And this is also part of the experience of reading, even in your own language. To read a book is to enter a different world, one in which you will find someone else's sensibility, their concerns, their trauma, their joy. All of those things you must enter as a reader.
This is why, for me, there's a sense in which all literature is fantasy. And the fantasy genre is a mode that emphasizes and intensifies the feeling of strangeness you have when coming to any book. In a way, the genre encapsulates the possibility of transformation that draws me to travel, to language study, and to reading.
SK: One of the things you seem to be getting at is that age and difficulty can be a source of pleasure in any book, qualities to seek out and cherish rather than avoid.
In “Standing at the Ruins,” you are in conversation with two very old, very dense bodies of literature: Anglo-Saxon literature and Classical Arabic literature. But you insist that these works are not just arcane, inaccessible relics of the literary past. You argue that they offer ways to confront the most contemporary and urgent of catastrophes, like ecological ruin. Can you talk more about the way that certain forms of difficulty can nourish and aid the imagination?
SS: Yes, absolutely. There's nothing inaccessible about the poems I mention in “Standing at the Ruins”: the Muallaqa of Imru Al-Qays and The Wanderer. The images are so vivid. In the essay I refer to both poems as a “poetry of things.” They're about animals, rocks, rain, lightning, strong feelings. They’re very concrete, not filled with abstractions. Of course, they have layers. They reward study because you can always learn more about them, but you can also approach them knowing nothing about their history and still be amazed by these images: the seabirds and the ice, or the horse and the tumbling rocks.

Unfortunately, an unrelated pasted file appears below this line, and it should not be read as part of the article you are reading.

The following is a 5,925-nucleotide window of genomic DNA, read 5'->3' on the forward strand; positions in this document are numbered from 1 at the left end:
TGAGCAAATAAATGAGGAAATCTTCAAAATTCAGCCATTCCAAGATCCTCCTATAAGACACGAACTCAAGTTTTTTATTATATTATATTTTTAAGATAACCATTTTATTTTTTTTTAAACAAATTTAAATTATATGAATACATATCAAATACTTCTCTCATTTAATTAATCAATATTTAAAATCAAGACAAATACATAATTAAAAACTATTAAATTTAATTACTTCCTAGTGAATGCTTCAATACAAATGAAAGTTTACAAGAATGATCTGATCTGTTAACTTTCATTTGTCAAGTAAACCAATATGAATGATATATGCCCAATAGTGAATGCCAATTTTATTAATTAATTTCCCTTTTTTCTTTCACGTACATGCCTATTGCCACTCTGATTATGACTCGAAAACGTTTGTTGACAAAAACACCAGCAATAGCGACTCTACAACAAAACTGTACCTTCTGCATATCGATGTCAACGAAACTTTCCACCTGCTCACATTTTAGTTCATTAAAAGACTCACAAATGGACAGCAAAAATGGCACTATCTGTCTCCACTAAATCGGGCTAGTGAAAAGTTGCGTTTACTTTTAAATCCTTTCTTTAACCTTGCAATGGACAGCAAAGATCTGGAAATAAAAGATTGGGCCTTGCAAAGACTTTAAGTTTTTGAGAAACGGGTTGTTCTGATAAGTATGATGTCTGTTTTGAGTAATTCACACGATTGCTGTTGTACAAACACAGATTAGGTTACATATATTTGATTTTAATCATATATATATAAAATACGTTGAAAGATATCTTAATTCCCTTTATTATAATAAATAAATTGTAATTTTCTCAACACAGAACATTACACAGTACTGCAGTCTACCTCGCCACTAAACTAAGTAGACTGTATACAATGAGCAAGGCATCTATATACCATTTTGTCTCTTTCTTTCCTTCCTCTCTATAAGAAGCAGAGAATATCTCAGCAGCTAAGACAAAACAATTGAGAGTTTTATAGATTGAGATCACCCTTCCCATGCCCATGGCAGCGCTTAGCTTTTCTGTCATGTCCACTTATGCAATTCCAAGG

I think there's something about that gap in time that freaks people out. Sometimes it's just the fact that they know how old the poem is, and suddenly they think, “No! I can't read that!” But it's often incredible how directly these poems speak to contemporary experience.
SK: In the essay you imply that this older poetry gives us a better representation of the full range of human emotions than contemporary theory and literature. Why do you think that is?
SS: Well, we can speculate. And I think that little excerpt of the essay that you quoted actually gets close to how I think about this. People who are living a comfortable, fossil fuel–based life arrive at a moment of ecological catastrophe and feel that everything is getting out of control, right? Like, “Oh no, it's gone too far!” And suddenly they’re terrified and helpless. But that contemporary sense of crisis comes from having felt, before, as though there was human control over the environment.
“As I turned this history around, it refracted light, and I followed the different rays.”
Now, the writers of these older poems never had that illusion. They were never fooled for a second into thinking they had control over the environment. That would have seemed ridiculous to them. They were surviving in extremely harsh conditions. Life was very, very precarious, as it is becoming for more and more people today.